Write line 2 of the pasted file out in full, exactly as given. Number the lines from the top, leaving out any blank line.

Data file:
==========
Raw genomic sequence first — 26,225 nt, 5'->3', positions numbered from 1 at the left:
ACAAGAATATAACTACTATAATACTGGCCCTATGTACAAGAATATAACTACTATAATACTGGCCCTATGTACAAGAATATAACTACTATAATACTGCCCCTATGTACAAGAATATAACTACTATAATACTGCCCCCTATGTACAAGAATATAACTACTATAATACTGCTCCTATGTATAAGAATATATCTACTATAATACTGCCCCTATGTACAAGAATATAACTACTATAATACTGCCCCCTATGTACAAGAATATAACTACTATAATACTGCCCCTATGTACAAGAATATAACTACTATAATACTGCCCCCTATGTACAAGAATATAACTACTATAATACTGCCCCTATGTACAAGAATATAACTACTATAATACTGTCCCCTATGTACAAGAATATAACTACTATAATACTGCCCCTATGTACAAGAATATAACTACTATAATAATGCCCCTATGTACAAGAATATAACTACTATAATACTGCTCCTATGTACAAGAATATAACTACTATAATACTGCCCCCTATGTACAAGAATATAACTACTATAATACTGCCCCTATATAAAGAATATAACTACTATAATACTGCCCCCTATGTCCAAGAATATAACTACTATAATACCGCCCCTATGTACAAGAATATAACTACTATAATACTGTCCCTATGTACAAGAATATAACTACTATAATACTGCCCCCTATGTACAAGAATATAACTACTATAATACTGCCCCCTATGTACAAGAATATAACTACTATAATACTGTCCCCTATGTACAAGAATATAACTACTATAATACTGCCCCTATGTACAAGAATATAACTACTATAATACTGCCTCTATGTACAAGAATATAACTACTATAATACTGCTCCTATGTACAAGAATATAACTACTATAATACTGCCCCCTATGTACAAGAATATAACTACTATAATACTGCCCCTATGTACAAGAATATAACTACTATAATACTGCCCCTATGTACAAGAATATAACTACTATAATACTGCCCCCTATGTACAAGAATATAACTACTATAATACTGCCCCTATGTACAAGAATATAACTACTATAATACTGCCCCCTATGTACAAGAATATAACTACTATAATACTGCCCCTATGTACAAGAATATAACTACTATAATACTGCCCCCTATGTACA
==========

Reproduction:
ACAAGAATATAACTACTATAATACTGGCCCTATGTACAAGAATATAACTACTATAATACTGGCCCTATGTACAAGAATATAACTACTATAATACTGCCCCTATGTACAAGAATATAACTACTATAATACTGCCCCCTATGTACAAGAATATAACTACTATAATACTGCTCCTATGTATAAGAATATATCTACTATAATACTGCCCCTATGTACAAGAATATAACTACTATAATACTGCCCCCTATGTACAAGAATATAACTACTATAATACTGCCCCTATGTACAAGAATATAACTACTATAATACTGCCCCCTATGTACAAGAATATAACTACTATAATACTGCCCCTATGTACAAGAATATAACTACTATAATACTGTCCCCTATGTACAAGAATATAACTACTATAATACTGCCCCTATGTACAAGAATATAACTACTATAATAATGCCCCTATGTACAAGAATATAACTACTATAATACTGCTCCTATGTACAAGAATATAACTACTATAATACTGCCCCCTATGTACAAGAATATAACTACTATAATACTGCCCCTATATAAAGAATATAACTACTATAATACTGCCCCCTATGTCCAAGAATATAACTACTATAATACCGCCCCTATGTACAAGAATATAACTACTATAATACTGTCCCTATGTACAAGAATATAACTACTATAATACTGCCCCCTATGTACAAGAATATAACTACTATAATACTGCCCCCTATGTACAAGAATATAACTACTATAATACTGTCCCCTATGTACAAGAATATAACTACTATAATACTGCCCCTATGTACAAGAATATAACTACTATAATACTGCCTCTATGTACAAGAATATAACTACTATAATACTGCTCCTATGTACAAGAATATAACTACTATAATACTGCCCCCTATGTACAAGAATATAACTACTATAATACTGCCCCTATGTACAAGAATATAACTACTATAATACTGCCCCTATGTACAAGAATATAACTACTATAATACTGCCCCCTATGTACAAGAATATAACTACTATAATACTGCCCCTATGTACAAGAATATAACTACTATAATACTGCCCCCTATGTACAAGAATATAACTACTATAATACTGCCCCTATGTACAAGAATATAACTACTATAATACTGCCCCCTATGTACA